HRT microStreamer: Pocket Rocket

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Categories:
Digital-to-analog converters,
Digital cables
|
Products:
AudioQuest Dragonfly,
High Resolution Technologies microStreamer,
MBL North America Corona C31,
Meridian Explorer USB DAC
HRT microStreamer: Pocket Rocket

The world of digital streaming is one that I admittedly am not as comfortable with as other formats. I still cling to my analog roots and treasure the ritual and spirit of vinyl LP playback–with all its eccentricities. However, even if I find the streaming universe somewhat less than warm and fuzzy the Meridian Explorer I’ve been listening to is an awfully compelling little device. Add to that list the HRT microStreamer. And micro is right–this aluminum encased USB/DAC is as tiny as a Zippo (see picture below for perspective) and priced at a modest $189. It’s 24-bit/96kHz resolution is a step down from the Explorer’s 192kHz sampling rate.  But strongly in its favor for the entry-level audiophile is a retail price that undercuts both the $300 Explorer and segment-leading $249 AudioQuest Dragonfly, all the while sacrificing little in sonic achievement to either.

Pricing Note: Keep in mind that the microStreamer requires a USB mini cable (included) the Dragonfly is a thumbdrive-style unit eliminating the need for that interconnect (somewhat ironic, since AudioQuest is a wire company, but never mind). Some have suggested that the thumbdrive makes it and the computer more vulnerable to damage from accidents. Could be but in its favor is the elimination of an interconnect from the audio chain which is never a bad thing in my view. And while the HRT’s stock wire works just fine, the microStreamer (especially in higher resolution systems) does benefit from a wire upgrade as I experienced with the AudioQuest Coffee USB Mini Cable, $279 (.75M). It improved overall focus, tightened the bass slightly and restored a stronger sense of dimension and ambience. Even more impressive was this wire during high resolution playback. ( I’ll have more to say about that in another upcoming blog.)

Just to summarize; The USB powered microStreamer runs in asynchronous mode thus eliminating computer borne jitter (timing errors). Operation is 24-bit and the microStreamer supports 32, 44.1, 48, 88.2 & 96 kHz sample rates indicated by tiny LED lights along the side of the unit. It has both a line level 1/8th inch stereo output and a 1/8th inch variable output headphone jack controlled by a digitally activated analog volume control of the headphone output. Finally its designed and manufactured in Southern California. As a local, I have to admit, I like that!


 

Sonically the pocket-sized USB/DAC segment is improving by leaps and bounds. My preliminary seat of the pants impressions of the microStreamer were nothing less than hugely positive. From the get-go it compelled me to keep listening with an addicting liveliness quotient, a potent sense of pace, dynamic energy and solid image placement. Gone is the narrowed, crowded soundstaging and ephemeral imaging and sloppy bass reproduction that dogged earlier USBs that I’ve  experienced in the last couple of years. During Copeland’s Fanfare for the Common Man the microStreamer describes the dimensions of a venue thoroughly from the wings to the back wall upstage. Bass dynamics, both micro and macro gradations and timbral detailing were suitably majestic and unrumpled [Reference Recordings].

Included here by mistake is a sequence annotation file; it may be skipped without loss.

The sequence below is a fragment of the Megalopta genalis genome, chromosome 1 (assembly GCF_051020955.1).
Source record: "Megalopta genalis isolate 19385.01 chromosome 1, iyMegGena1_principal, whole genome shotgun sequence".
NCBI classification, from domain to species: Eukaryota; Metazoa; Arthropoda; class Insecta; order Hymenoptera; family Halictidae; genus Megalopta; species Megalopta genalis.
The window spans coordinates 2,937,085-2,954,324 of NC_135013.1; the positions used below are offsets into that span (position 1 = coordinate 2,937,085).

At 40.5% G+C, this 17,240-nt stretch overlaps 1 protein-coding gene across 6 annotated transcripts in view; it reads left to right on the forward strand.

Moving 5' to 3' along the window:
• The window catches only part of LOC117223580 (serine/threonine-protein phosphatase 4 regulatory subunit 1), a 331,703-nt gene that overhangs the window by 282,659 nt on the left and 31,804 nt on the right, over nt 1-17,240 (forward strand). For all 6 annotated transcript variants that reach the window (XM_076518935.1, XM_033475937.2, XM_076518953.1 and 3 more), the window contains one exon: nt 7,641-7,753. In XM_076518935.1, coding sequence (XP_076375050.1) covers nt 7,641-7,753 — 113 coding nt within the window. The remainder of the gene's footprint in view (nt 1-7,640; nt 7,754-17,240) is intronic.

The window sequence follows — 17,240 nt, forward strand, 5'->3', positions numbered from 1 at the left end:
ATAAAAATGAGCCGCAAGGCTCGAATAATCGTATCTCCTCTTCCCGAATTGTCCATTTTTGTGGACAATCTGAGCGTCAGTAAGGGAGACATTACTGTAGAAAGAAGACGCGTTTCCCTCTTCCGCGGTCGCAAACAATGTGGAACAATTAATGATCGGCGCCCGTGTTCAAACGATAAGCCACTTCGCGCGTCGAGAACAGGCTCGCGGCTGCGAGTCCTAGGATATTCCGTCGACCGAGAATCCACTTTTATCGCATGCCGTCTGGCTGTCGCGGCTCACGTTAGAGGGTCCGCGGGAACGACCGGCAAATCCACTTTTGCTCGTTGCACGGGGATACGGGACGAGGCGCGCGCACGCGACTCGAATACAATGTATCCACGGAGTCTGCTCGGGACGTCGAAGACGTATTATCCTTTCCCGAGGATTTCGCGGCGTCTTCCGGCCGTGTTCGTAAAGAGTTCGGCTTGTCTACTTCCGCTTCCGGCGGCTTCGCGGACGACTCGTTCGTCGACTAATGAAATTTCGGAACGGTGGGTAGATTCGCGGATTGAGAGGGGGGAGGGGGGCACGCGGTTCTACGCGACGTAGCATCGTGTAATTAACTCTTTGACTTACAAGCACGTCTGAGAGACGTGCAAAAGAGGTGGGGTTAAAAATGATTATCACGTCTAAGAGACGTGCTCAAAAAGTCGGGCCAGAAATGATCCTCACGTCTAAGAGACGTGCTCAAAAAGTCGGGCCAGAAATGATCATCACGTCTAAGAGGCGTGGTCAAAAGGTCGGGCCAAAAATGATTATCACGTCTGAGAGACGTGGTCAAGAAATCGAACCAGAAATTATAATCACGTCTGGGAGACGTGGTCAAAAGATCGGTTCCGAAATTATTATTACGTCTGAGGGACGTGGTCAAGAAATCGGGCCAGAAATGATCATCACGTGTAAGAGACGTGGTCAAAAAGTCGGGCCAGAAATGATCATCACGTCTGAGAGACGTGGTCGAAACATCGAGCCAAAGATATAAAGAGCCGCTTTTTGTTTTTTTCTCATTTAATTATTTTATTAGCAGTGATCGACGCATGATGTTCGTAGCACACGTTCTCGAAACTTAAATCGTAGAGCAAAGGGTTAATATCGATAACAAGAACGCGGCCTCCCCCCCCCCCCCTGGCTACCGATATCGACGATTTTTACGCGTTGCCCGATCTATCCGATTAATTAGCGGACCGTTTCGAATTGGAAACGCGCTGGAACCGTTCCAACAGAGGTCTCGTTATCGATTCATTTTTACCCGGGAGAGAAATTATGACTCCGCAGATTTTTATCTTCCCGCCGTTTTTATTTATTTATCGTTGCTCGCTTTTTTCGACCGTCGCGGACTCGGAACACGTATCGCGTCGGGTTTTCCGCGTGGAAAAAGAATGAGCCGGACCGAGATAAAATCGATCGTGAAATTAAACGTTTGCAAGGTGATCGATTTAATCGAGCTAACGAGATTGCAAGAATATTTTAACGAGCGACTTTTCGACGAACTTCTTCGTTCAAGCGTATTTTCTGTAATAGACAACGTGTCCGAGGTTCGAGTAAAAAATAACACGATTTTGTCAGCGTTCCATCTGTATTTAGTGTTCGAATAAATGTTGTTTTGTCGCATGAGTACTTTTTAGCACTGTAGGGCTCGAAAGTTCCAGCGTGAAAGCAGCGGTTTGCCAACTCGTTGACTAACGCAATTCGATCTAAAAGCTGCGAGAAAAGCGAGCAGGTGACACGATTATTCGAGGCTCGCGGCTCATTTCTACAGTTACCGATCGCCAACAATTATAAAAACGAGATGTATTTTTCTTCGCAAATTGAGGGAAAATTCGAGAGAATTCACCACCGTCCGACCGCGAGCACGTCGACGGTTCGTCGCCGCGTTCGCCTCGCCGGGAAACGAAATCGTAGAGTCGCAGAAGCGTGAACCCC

During a track like Mary Gauthier’s “Camelot Motel” the sibilance range, tended to settle in comfortably with all other criteria of the performance rather than sticking it to the listener like a porcupine quill. For Alison Krauss’ “Slumber My Darling” from Appalachian Journey, the microStreamer conveyed terrific image focus and smoothly traced the contours of her voice, eliminating any sense of a harmonic disconnect between her body resonances and angelic head voice.  As I listened to “Air” from the Hans Zimmer soundtrack to The Thin Red Line, bass potency, goes from the lean cuisine of earlier budget DACs to full bore prime impact. And then there’s the timbral and resonant components that accompany each drum impact as they fade into the darkness– they sustain longer, encountering more ambient space as they do. They are more tactile allowing me to hear more of the drum’s “skin” in the game. the backgrounds also grow “quieter”, the music emerging from a deeper place on the stage.

Perspective is everything in this price range so it probably goes without saying that the USB/DAC stage of the mbl C31 transport ($9200) bests the efforts of the HRT, AudioQuest and Meridian. Strings are sweeter, ambient information is more deftly defined and acoustics & low level resolution are more thoroughly explored but this is in the context of a more costly audio chain–one that completely ignores portability and convenience. Such criteria are critical especially for headphone wearers on-the-go.

I’ll probably have more impressions down the road but in the meanwhile HRT has produced a terrific piece in the microStreamer that further intensifies the stiff competition in this segment. It doesn’t necessarily knock the Audioquest Dragonfly off its perch but convincingly elbows its way into the picture with a combination of price, features and sonics that are hard to beat. Price: $189. highresolutiontechnologies.com

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